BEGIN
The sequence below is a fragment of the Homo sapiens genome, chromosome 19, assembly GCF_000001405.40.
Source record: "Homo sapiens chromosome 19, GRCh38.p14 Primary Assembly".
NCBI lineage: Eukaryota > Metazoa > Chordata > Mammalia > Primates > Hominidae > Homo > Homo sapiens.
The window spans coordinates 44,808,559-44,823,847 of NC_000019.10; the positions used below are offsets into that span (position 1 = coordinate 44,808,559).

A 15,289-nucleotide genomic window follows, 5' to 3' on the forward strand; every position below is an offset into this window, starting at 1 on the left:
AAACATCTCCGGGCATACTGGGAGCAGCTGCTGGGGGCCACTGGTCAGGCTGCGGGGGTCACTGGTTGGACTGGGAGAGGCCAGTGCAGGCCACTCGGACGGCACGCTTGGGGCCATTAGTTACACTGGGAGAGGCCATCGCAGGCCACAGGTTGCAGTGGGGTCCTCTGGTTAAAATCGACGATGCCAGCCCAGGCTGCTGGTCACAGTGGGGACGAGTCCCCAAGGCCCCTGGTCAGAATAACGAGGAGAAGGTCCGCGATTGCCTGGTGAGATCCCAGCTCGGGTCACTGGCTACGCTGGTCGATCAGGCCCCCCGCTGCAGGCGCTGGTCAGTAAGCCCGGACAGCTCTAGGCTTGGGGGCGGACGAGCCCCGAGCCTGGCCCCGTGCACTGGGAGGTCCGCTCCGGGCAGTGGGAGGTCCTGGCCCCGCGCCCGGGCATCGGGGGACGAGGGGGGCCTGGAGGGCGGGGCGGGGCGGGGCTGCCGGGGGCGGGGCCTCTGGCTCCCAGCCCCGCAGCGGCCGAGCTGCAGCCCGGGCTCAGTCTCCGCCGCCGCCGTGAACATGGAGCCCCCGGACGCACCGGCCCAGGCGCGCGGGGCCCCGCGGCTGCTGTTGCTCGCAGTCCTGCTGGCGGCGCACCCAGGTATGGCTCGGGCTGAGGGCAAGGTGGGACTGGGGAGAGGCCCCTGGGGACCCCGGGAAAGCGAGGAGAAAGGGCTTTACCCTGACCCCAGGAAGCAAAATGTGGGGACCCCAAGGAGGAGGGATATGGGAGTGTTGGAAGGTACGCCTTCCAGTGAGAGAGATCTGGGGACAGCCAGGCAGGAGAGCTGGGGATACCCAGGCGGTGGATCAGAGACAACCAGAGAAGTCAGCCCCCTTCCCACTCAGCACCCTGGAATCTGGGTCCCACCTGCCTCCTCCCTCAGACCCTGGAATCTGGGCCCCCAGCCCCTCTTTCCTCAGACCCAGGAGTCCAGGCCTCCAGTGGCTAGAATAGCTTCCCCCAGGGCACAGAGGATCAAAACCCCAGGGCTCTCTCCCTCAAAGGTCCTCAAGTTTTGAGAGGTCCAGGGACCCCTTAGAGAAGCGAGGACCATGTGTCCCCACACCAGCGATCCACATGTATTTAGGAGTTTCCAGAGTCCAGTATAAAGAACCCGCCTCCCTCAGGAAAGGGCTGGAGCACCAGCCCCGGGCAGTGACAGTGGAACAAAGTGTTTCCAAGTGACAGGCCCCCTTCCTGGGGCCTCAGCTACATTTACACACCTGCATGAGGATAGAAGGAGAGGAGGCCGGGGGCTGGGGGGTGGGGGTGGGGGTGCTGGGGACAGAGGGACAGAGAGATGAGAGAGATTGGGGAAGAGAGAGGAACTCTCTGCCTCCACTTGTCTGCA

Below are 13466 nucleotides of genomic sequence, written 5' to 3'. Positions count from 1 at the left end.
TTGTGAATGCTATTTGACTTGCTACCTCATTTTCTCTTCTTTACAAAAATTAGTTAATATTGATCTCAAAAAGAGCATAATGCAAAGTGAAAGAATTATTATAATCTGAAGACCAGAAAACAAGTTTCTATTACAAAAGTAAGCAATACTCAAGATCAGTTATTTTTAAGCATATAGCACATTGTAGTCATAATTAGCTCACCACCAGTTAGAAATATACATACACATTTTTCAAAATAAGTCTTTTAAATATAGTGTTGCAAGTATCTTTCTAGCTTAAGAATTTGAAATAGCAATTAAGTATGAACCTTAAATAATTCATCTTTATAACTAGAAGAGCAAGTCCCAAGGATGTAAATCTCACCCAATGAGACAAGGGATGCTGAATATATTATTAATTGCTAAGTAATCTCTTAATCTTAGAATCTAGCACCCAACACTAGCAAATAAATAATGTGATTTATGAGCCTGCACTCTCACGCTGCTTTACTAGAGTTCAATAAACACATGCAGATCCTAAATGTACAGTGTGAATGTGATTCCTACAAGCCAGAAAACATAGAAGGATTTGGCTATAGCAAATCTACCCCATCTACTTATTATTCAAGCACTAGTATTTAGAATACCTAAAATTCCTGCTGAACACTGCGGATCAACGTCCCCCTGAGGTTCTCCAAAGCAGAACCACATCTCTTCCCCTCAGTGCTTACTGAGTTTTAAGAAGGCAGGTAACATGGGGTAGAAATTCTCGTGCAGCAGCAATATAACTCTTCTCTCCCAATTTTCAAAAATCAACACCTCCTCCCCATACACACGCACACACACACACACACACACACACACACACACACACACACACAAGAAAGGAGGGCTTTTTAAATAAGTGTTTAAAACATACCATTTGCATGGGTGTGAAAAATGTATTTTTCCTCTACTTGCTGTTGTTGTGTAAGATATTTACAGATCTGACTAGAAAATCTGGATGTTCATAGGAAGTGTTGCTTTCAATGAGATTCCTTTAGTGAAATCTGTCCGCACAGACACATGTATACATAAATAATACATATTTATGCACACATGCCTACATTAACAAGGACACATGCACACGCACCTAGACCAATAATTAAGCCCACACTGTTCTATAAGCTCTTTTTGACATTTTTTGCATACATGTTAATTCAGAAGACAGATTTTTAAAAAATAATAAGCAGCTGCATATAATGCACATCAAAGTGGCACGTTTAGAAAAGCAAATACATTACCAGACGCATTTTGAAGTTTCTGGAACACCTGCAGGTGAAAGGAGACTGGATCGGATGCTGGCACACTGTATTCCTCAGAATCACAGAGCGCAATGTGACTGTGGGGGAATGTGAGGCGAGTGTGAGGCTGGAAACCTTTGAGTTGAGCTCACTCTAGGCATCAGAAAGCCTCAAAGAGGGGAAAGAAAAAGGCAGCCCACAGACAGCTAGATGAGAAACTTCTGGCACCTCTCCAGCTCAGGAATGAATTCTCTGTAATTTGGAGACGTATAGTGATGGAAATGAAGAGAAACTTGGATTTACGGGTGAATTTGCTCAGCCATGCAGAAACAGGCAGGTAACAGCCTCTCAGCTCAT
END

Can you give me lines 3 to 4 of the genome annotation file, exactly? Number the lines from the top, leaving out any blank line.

NCBI lineage: Eukaryota > Metazoa > Chordata > Mammalia > Primates > Hominidae > Homo > Homo sapiens.
The window spans coordinates 44,808,559-44,823,847 of NC_000019.10; the positions used below are offsets into that span (position 1 = coordinate 44,808,559).